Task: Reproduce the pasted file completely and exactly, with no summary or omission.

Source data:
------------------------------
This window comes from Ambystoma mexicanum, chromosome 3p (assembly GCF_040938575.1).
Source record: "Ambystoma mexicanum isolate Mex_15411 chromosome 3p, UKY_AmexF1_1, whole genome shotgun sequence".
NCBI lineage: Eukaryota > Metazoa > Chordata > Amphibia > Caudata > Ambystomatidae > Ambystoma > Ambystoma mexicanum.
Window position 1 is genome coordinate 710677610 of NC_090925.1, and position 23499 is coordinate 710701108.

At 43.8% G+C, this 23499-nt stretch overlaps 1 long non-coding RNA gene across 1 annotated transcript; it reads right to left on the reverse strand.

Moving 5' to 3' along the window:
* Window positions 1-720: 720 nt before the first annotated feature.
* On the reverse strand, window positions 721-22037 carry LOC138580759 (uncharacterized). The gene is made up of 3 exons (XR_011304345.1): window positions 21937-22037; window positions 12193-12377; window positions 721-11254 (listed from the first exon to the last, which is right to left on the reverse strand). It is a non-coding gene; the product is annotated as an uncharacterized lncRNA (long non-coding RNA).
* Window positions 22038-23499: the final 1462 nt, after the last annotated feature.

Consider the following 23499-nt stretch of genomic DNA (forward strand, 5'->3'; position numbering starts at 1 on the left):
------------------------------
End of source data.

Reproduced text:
This window comes from Ambystoma mexicanum, chromosome 3p (assembly GCF_040938575.1).
Source record: "Ambystoma mexicanum isolate Mex_15411 chromosome 3p, UKY_AmexF1_1, whole genome shotgun sequence".
NCBI lineage: Eukaryota > Metazoa > Chordata > Amphibia > Caudata > Ambystomatidae > Ambystoma > Ambystoma mexicanum.
Window position 1 is genome coordinate 710677610 of NC_090925.1, and position 23499 is coordinate 710701108.

At 43.8% G+C, this 23499-nt stretch overlaps 1 long non-coding RNA gene across 1 annotated transcript; it reads right to left on the reverse strand.

Moving 5' to 3' along the window:
* Window positions 1-720: 720 nt before the first annotated feature.
* On the reverse strand, window positions 721-22037 carry LOC138580759 (uncharacterized). The gene is made up of 3 exons (XR_011304345.1): window positions 21937-22037; window positions 12193-12377; window positions 721-11254 (listed from the first exon to the last, which is right to left on the reverse strand). It is a non-coding gene; the product is annotated as an uncharacterized lncRNA (long non-coding RNA).
* Window positions 22038-23499: the final 1462 nt, after the last annotated feature.

Consider the following 23499-nt stretch of genomic DNA (forward strand, 5'->3'; position numbering starts at 1 on the left):